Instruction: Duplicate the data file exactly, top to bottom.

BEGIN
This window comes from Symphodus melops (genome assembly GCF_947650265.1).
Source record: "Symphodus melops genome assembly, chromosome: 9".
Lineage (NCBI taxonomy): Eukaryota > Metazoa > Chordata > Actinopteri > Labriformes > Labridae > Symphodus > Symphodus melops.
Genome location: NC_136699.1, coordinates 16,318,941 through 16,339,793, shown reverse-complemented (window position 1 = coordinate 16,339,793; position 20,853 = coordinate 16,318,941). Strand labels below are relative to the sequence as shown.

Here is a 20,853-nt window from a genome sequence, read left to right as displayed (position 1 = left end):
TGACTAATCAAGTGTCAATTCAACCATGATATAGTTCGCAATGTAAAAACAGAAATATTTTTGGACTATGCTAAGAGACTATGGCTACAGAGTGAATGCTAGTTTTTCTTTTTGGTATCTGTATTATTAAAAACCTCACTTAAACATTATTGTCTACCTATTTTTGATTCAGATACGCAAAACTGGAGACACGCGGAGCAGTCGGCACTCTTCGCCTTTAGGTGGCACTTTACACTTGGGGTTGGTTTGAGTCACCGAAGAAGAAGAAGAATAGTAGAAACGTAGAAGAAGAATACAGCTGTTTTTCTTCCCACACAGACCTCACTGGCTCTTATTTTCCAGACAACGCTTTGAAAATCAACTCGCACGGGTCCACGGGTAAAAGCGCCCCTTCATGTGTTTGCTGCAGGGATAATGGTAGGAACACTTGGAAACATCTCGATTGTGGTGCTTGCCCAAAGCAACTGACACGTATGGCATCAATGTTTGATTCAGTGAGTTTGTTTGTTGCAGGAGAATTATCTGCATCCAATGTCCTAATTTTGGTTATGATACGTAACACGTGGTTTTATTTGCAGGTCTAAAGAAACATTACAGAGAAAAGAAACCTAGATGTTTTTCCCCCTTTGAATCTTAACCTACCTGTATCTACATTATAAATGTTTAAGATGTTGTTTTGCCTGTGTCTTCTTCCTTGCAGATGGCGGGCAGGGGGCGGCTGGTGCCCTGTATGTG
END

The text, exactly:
This window comes from Symphodus melops (genome assembly GCF_947650265.1).
Source record: "Symphodus melops genome assembly, chromosome: 9".
Lineage (NCBI taxonomy): Eukaryota > Metazoa > Chordata > Actinopteri > Labriformes > Labridae > Symphodus > Symphodus melops.
Genome location: NC_136699.1, coordinates 16,318,941 through 16,339,793, shown reverse-complemented (window position 1 = coordinate 16,339,793; position 20,853 = coordinate 16,318,941). Strand labels below are relative to the sequence as shown.

Here is a 20,853-nt window from a genome sequence, read left to right as displayed (position 1 = left end):
TGACTAATCAAGTGTCAATTCAACCATGATATAGTTCGCAATGTAAAAACAGAAATATTTTTGGACTATGCTAAGAGACTATGGCTACAGAGTGAATGCTAGTTTTTCTTTTTGGTATCTGTATTATTAAAAACCTCACTTAAACATTATTGTCTACCTATTTTTGATTCAGATACGCAAAACTGGAGACACGCGGAGCAGTCGGCACTCTTCGCCTTTAGGTGGCACTTTACACTTGGGGTTGGTTTGAGTCACCGAAGAAGAAGAAGAATAGTAGAAACGTAGAAGAAGAATACAGCTGTTTTTCTTCCCACACAGACCTCACTGGCTCTTATTTTCCAGACAACGCTTTGAAAATCAACTCGCACGGGTCCACGGGTAAAAGCGCCCCTTCATGTGTTTGCTGCAGGGATAATGGTAGGAACACTTGGAAACATCTCGATTGTGGTGCTTGCCCAAAGCAACTGACACGTATGGCATCAATGTTTGATTCAGTGAGTTTGTTTGTTGCAGGAGAATTATCTGCATCCAATGTCCTAATTTTGGTTATGATACGTAACACGTGGTTTTATTTGCAGGTCTAAAGAAACATTACAGAGAAAAGAAACCTAGATGTTTTTCCCCCTTTGAATCTTAACCTACCTGTATCTACATTATAAATGTTTAAGATGTTGTTTTGCCTGTGTCTTCTTCCTTGCAGATGGCGGGCAGGGGGCGGCTGGTGCCCTGTATGTG